That’s exactly how we sell it everywhere: We take baby steps. There’s people who want to rock and roll—JPMorgan Chase is doing everything—and there’s customers who want to go slow. The main thing is educating them on how they get their buildings connected in the most effective, affordable way. The companies that are in lighting have a unique advantage because of the LED revolution that’s going on right now.
Where do you see the AllSites platform fitting in?
In the beginning, AllSites was called EMS, and we were competing with BMS. We didn’t want to go head to head with them—that was a very established, old school vertical. We found our sweet spot around AllSites being “BMS light.” Affordable, install it with the digital ceiling, and a good example has been with retail banking facilities around the world that don’t have the money to put in a full BMS.
I think retail banks and any small box footprints are prime for this because they can’t afford to do a huge building management system. It’s too expensive and their ROI doesn’t work. But if you do it through the lighting and you do an energy/lighting app like what we have with AllSites, it’s affordable. You can get it in and get an ROI and then you can really start to get data around water leakage, energy savings around lighting and HVAC, things like that. We’ll give you one point of view across your global portfolio. We’ll pull all your data together.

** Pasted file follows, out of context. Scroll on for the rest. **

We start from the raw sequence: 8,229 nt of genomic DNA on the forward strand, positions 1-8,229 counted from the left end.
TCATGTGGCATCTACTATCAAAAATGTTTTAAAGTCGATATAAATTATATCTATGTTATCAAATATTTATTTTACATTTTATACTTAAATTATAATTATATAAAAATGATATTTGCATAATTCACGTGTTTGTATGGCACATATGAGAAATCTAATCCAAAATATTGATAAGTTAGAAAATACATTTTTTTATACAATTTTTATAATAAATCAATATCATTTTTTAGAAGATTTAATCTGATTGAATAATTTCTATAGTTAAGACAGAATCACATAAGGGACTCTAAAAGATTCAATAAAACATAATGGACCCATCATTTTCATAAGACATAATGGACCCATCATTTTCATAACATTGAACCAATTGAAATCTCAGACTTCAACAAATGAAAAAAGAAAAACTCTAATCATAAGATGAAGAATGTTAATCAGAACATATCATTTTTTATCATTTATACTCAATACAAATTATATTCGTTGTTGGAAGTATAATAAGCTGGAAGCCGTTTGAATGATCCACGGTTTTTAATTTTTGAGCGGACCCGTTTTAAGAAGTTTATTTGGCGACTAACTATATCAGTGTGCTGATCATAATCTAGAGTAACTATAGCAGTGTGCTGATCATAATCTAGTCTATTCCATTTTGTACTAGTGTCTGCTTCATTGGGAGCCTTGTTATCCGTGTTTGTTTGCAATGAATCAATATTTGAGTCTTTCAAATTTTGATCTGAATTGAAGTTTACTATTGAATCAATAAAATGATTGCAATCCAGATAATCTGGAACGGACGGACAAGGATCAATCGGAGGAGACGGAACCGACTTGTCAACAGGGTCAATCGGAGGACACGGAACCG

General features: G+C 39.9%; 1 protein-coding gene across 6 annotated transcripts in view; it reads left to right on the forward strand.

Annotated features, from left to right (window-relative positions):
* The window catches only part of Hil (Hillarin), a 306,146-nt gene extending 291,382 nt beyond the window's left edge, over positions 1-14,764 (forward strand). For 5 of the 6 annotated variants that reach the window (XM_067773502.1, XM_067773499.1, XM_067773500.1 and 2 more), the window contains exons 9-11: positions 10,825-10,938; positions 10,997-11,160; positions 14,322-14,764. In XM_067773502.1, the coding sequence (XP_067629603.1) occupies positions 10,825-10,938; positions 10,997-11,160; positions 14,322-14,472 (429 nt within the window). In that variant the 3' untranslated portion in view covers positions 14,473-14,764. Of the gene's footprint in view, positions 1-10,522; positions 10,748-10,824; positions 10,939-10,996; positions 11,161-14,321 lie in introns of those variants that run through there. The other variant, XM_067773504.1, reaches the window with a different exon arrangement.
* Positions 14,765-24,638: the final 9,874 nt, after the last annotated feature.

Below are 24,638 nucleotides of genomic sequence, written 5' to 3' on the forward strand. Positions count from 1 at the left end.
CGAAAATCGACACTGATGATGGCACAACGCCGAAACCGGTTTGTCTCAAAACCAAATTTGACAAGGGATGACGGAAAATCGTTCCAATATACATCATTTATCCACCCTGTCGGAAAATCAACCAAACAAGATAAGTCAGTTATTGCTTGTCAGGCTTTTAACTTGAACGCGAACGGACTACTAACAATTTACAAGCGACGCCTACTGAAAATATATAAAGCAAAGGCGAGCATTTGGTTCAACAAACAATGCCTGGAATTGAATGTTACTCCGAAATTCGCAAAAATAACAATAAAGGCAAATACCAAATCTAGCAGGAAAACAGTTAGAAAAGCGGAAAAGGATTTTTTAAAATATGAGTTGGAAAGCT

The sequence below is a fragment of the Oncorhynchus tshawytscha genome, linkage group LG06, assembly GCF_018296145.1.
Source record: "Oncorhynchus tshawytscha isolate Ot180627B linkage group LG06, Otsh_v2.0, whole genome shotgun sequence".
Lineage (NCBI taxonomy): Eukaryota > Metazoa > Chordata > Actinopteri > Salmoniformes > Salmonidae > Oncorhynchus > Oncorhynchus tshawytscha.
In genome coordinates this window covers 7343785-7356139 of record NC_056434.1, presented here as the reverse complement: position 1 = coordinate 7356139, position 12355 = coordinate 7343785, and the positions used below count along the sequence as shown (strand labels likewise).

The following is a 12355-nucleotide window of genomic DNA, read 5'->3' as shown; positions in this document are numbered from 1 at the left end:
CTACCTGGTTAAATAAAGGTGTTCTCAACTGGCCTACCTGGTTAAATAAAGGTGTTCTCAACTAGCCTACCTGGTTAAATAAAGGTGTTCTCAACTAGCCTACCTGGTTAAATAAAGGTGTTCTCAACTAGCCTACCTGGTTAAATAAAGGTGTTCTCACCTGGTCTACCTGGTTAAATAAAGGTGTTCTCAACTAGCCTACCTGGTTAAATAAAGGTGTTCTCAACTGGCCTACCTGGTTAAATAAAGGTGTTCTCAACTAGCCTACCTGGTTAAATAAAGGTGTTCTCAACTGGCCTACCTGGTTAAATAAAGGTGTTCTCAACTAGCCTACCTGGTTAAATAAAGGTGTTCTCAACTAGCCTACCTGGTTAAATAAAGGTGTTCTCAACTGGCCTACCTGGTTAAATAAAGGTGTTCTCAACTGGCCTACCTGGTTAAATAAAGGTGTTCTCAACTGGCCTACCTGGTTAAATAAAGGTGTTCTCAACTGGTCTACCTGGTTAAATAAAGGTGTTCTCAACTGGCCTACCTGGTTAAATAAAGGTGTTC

I think AllSites can play both ways—either as a standalone product or integrated as part of a BMS. We’ve done a good job of differentiating ourselves from a BMS. AllSites used to get sucked into competing with a BMS, but we want to lay on top of that and be in addition to that.
One of the biggest concerns surrounding the IoT is privacy. What do you say to organizations to assuage their fears?
Three years ago, everybody was really concerned about security. Even a year ago, we’d get more questions than we’re getting now. It’s just not that much of an issue anymore. It’s something you have to deal with, but we’ve done that in our product and our process. We use multiple layers of encryption to pass the data to the cloud, and then there’s all kinds of data security in place in the cloud.